The biggest challenge of all

This afternoon we will elect our new First Minister. 

I was pleased to hear the new Welsh Labour leader, Mark Drakeford, using his first broadcast interviews to emphasise the need to think harder about the long term. Hallelujah. Our politics, like all politics, are always dominated by the short-term. And it does none of us any good.

For me the biggest and least discussed, and certainly least understood, long-term challenge facing Wales is the future of our public finances. 

For the first ten years of devolved government we could answer every question over government decisions, policy, or even democratic legitimacy by spending money. For every challenge there was a spending commitment. The Welsh budget was doubled and the people appeared to be content. For the first, and only time, in recent history there was a reduction in child poverty in our most deprived communities. And then 2008 happened. During our second decade we have been able to protect core services in which we had invested in those golden years. The NHS budget has been protected and local government has been protected.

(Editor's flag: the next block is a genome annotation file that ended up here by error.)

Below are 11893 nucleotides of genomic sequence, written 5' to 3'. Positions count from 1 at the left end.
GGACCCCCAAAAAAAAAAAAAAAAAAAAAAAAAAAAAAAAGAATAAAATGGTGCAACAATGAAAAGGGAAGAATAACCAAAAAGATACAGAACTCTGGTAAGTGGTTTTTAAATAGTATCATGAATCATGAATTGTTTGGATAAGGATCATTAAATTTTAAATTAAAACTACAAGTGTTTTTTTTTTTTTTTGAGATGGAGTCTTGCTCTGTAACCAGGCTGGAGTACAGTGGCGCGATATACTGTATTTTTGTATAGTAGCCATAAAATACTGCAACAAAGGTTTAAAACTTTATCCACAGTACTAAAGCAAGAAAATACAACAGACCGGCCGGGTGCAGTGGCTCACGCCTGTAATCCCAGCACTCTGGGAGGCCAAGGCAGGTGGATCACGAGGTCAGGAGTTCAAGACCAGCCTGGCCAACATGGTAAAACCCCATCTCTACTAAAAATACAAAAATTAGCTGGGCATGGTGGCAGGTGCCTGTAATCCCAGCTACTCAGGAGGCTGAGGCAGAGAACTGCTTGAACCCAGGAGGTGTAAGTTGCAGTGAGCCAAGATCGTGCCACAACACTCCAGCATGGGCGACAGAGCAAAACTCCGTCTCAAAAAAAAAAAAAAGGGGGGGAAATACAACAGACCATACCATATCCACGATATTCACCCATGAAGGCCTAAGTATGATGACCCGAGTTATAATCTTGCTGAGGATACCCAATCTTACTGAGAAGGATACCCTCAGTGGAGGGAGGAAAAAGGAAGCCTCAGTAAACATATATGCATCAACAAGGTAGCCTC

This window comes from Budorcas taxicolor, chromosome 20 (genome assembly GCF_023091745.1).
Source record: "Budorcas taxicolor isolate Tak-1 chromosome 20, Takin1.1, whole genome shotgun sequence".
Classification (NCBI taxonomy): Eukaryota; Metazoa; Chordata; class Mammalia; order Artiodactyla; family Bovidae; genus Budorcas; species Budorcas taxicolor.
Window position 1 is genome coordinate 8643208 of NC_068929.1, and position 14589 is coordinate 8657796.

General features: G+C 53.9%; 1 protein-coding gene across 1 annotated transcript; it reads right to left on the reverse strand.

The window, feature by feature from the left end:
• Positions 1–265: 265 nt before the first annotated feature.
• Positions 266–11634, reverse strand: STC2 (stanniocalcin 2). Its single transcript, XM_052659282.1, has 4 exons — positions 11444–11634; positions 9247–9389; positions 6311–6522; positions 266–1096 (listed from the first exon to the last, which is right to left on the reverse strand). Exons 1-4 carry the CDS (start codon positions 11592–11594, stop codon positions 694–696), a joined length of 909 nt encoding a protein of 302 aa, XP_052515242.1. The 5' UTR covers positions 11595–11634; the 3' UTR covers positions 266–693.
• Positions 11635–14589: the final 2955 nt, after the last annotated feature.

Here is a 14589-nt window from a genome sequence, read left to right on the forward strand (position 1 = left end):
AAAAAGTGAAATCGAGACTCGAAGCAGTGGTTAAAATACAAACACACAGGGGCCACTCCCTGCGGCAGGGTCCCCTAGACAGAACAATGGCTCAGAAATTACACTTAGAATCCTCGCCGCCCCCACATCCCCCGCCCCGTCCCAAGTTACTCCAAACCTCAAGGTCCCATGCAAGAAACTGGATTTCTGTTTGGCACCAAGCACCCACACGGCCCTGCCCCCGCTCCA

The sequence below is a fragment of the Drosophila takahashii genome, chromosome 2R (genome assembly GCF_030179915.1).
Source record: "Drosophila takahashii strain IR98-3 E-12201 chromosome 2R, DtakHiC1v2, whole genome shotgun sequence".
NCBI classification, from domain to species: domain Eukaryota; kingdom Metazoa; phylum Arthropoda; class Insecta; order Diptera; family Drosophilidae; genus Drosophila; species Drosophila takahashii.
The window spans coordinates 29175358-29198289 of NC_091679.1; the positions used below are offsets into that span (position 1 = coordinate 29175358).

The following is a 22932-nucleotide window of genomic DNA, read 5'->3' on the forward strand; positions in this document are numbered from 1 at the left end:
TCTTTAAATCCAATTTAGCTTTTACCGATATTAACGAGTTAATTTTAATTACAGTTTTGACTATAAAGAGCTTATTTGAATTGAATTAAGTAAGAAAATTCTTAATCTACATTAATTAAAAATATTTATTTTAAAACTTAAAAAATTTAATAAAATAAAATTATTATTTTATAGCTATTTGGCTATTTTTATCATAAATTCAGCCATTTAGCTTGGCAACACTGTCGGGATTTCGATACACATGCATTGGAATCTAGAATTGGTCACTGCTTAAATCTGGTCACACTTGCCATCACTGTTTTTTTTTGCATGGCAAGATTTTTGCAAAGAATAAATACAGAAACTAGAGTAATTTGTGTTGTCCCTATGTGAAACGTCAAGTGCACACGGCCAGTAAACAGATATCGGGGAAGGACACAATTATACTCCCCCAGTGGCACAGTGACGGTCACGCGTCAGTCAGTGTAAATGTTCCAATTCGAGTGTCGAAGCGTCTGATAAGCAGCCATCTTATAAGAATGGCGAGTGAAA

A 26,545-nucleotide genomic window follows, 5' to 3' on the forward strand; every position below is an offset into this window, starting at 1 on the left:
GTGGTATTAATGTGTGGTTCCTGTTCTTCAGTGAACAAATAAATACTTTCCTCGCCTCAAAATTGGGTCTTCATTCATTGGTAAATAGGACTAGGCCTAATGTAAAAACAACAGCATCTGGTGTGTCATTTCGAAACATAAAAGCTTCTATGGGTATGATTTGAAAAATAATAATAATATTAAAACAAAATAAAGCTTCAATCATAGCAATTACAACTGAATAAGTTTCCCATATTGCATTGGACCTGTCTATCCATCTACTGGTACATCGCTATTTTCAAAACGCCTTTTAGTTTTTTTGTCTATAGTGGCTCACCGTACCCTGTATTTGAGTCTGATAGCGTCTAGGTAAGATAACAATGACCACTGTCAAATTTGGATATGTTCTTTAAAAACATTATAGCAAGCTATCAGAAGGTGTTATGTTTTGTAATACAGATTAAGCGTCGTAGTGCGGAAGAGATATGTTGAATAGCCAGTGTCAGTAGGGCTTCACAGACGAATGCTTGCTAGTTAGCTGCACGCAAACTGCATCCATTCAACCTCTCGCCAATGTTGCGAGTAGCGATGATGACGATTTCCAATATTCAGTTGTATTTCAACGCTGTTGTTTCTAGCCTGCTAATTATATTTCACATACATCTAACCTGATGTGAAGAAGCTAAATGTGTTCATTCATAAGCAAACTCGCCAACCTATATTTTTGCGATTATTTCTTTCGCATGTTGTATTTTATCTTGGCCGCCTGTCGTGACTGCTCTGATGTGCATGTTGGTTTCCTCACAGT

But that cannot go on forever. And it won’t. 

Theresa May was, I believe, deliberately obfuscating when she declared austerity to be at an end. Austerity has failed every test set for it. It has not paid off debt, it has not delivered improved economic performance and it has not delivered sustainable public services. In response the Tories have packed away their promises and preferred a misunderstood narrative about the economic crisis than finding a long-term solution to its consequences. Today, with Brexit weakening our economy still further, this means that the UK is probably at its most enfeebled and diminished at any time in our modern history and certainly in any international comparison. 

But pointing out the obvious is an inadequate response to this crisis. Since 2008 the centre-left has collectively failed to articulate a convincing response to austerity. The former Greek Finance Minister, Yanis Varoufakis, recently described 2008 as our generation’s 1929. And he was right. But we haven’t yet found our FDR. Protecting key services is not the same as challenging the fundamentals. This is not simply our failure in Wales and the UK. It is an international failure. And into this vacuum has stepped the hard right wing populists. And we all know what happened next. 

So far. So what?

It’s going to get worse. And in Wales especially so. For three very distinct, and Welsh, reasons. 

Firstly the decisions that the UK Government will take on the future of UK finances. Despite Theresa May’s warm and misleading words in Birmingham, austerity will continue and will worsen for most public services over the coming years. If we assume that NHS spending will continue to grow as predicted over the next five years or so then this growth will be paid for by significant reductions in all other spending areas. Every analysis of the last UK budget provided this same outlook. In five years time local government may well look back at this budget as the good years.